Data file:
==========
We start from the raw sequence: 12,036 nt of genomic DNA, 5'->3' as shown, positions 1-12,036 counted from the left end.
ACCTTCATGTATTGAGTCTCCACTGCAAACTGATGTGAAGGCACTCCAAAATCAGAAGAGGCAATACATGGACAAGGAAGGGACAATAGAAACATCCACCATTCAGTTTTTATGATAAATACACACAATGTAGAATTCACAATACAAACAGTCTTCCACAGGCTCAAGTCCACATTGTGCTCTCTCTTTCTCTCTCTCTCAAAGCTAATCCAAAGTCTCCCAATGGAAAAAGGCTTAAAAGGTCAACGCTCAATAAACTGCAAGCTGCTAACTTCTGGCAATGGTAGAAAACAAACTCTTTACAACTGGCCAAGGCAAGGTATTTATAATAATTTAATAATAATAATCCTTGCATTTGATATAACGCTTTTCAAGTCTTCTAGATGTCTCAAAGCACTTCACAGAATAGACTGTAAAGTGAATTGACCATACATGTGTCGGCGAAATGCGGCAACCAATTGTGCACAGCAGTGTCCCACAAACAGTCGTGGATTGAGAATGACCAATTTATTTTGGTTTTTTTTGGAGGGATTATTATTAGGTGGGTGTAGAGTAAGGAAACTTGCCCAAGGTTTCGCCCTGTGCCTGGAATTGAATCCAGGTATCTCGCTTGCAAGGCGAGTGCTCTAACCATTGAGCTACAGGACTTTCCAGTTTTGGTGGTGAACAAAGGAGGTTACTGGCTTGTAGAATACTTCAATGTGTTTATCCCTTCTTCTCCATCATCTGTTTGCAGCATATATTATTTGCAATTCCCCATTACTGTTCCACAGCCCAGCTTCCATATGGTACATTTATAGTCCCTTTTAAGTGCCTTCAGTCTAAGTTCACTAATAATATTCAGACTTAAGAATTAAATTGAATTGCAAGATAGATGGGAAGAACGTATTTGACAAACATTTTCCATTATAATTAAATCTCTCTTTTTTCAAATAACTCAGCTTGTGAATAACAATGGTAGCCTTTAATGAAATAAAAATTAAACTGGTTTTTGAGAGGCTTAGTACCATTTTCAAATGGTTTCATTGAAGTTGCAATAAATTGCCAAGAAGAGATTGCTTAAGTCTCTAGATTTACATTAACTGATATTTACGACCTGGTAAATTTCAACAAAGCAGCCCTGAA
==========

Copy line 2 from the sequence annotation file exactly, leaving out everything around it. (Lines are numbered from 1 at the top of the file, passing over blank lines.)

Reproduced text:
ACCTTCATGTATTGAGTCTCCACTGCAAACTGATGTGAAGGCACTCCAAAATCAGAAGAGGCAATACATGGACAAGGAAGGGACAATAGAAACATCCACCATTCAGTTTTTATGATAAATACACACAATGTAGAATTCACAATACAAACAGTCTTCCACAGGCTCAAGTCCACATTGTGCTCTCTCTTTCTCTCTCTCTCAAAGCTAATCCAAAGTCTCCCAATGGAAAAAGGCTTAAAAGGTCAACGCTCAATAAACTGCAAGCTGCTAACTTCTGGCAATGGTAGAAAACAAACTCTTTACAACTGGCCAAGGCAAGGTATTTATAATAATTTAATAATAATAATCCTTGCATTTGATATAACGCTTTTCAAGTCTTCTAGATGTCTCAAAGCACTTCACAGAATAGACTGTAAAGTGAATTGACCATACATGTGTCGGCGAAATGCGGCAACCAATTGTGCACAGCAGTGTCCCACAAACAGTCGTGGATTGAGAATGACCAATTTATTTTGGTTTTTTTTGGAGGGATTATTATTAGGTGGGTGTAGAGTAAGGAAACTTGCCCAAGGTTTCGCCCTGTGCCTGGAATTGAATCCAGGTATCTCGCTTGCAAGGCGAGTGCTCTAACCATTGAGCTACAGGACTTTCCAGTTTTGGTGGTGAACAAAGGAGGTTACTGGCTTGTAGAATACTTCAATGTGTTTATCCCTTCTTCTCCATCATCTGTTTGCAGCATATATTATTTGCAATTCCCCATTACTGTTCCACAGCCCAGCTTCCATATGGTACATTTATAGTCCCTTTTAAGTGCCTTCAGTCTAAGTTCACTAATAATATTCAGACTTAAGAATTAAATTGAATTGCAAGATAGATGGGAAGAACGTATTTGACAAACATTTTCCATTATAATTAAATCTCTCTTTTTTCAAATAACTCAGCTTGTGAATAACAATGGTAGCCTTTAATGAAATAAAAATTAAACTGGTTTTTGAGAGGCTTAGTACCATTTTCAAATGGTTTCATTGAAGTTGCAATAAATTGCCAAGAAGAGATTGCTTAAGTCTCTAGATTTACATTAACTGATATTTACGACCTGGTAAATTTCAACAAAGCAGCCCTGAA